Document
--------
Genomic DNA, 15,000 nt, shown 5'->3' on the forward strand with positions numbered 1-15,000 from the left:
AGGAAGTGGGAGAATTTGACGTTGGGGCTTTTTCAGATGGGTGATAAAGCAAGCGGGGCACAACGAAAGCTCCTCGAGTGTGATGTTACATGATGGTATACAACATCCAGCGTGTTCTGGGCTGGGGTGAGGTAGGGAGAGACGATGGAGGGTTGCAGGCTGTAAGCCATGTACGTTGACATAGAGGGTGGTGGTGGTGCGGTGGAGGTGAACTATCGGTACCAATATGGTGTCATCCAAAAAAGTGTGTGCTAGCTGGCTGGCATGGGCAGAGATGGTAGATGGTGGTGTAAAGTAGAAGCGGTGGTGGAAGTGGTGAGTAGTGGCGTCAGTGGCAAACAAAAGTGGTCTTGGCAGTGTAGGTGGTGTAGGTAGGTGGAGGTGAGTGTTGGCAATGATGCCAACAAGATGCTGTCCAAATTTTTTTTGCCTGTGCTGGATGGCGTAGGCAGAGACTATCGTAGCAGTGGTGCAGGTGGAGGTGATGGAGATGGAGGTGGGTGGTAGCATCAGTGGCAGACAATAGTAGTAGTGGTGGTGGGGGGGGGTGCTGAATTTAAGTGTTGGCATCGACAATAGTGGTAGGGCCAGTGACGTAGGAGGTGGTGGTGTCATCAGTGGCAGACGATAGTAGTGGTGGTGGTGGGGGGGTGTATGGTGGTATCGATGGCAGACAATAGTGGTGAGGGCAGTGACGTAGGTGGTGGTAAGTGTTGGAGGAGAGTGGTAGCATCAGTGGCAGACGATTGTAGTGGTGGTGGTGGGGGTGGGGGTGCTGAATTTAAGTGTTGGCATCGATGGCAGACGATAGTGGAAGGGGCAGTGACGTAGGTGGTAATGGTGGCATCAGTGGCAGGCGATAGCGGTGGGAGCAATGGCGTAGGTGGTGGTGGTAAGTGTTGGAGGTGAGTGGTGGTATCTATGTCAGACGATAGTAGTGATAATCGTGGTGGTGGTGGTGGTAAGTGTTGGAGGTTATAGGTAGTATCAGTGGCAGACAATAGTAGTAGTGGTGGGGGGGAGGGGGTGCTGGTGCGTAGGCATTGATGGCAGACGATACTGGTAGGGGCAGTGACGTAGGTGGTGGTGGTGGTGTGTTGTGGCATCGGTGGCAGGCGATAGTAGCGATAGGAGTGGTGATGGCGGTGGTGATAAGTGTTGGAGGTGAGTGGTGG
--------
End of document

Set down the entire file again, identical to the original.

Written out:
Genomic DNA, 15,000 nt, shown 5'->3' on the forward strand with positions numbered 1-15,000 from the left:
AGGAAGTGGGAGAATTTGACGTTGGGGCTTTTTCAGATGGGTGATAAAGCAAGCGGGGCACAACGAAAGCTCCTCGAGTGTGATGTTACATGATGGTATACAACATCCAGCGTGTTCTGGGCTGGGGTGAGGTAGGGAGAGACGATGGAGGGTTGCAGGCTGTAAGCCATGTACGTTGACATAGAGGGTGGTGGTGGTGCGGTGGAGGTGAACTATCGGTACCAATATGGTGTCATCCAAAAAAGTGTGTGCTAGCTGGCTGGCATGGGCAGAGATGGTAGATGGTGGTGTAAAGTAGAAGCGGTGGTGGAAGTGGTGAGTAGTGGCGTCAGTGGCAAACAAAAGTGGTCTTGGCAGTGTAGGTGGTGTAGGTAGGTGGAGGTGAGTGTTGGCAATGATGCCAACAAGATGCTGTCCAAATTTTTTTTGCCTGTGCTGGATGGCGTAGGCAGAGACTATCGTAGCAGTGGTGCAGGTGGAGGTGATGGAGATGGAGGTGGGTGGTAGCATCAGTGGCAGACAATAGTAGTAGTGGTGGTGGGGGGGGGTGCTGAATTTAAGTGTTGGCATCGACAATAGTGGTAGGGCCAGTGACGTAGGAGGTGGTGGTGTCATCAGTGGCAGACGATAGTAGTGGTGGTGGTGGGGGGGTGTATGGTGGTATCGATGGCAGACAATAGTGGTGAGGGCAGTGACGTAGGTGGTGGTAAGTGTTGGAGGAGAGTGGTAGCATCAGTGGCAGACGATTGTAGTGGTGGTGGTGGGGGTGGGGGTGCTGAATTTAAGTGTTGGCATCGATGGCAGACGATAGTGGAAGGGGCAGTGACGTAGGTGGTAATGGTGGCATCAGTGGCAGGCGATAGCGGTGGGAGCAATGGCGTAGGTGGTGGTGGTAAGTGTTGGAGGTGAGTGGTGGTATCTATGTCAGACGATAGTAGTGATAATCGTGGTGGTGGTGGTGGTAAGTGTTGGAGGTTATAGGTAGTATCAGTGGCAGACAATAGTAGTAGTGGTGGGGGGGAGGGGGTGCTGGTGCGTAGGCATTGATGGCAGACGATACTGGTAGGGGCAGTGACGTAGGTGGTGGTGGTGGTGTGTTGTGGCATCGGTGGCAGGCGATAGTAGCGATAGGAGTGGTGATGGCGGTGGTGATAAGTGTTGGAGGTGAGTGGTGG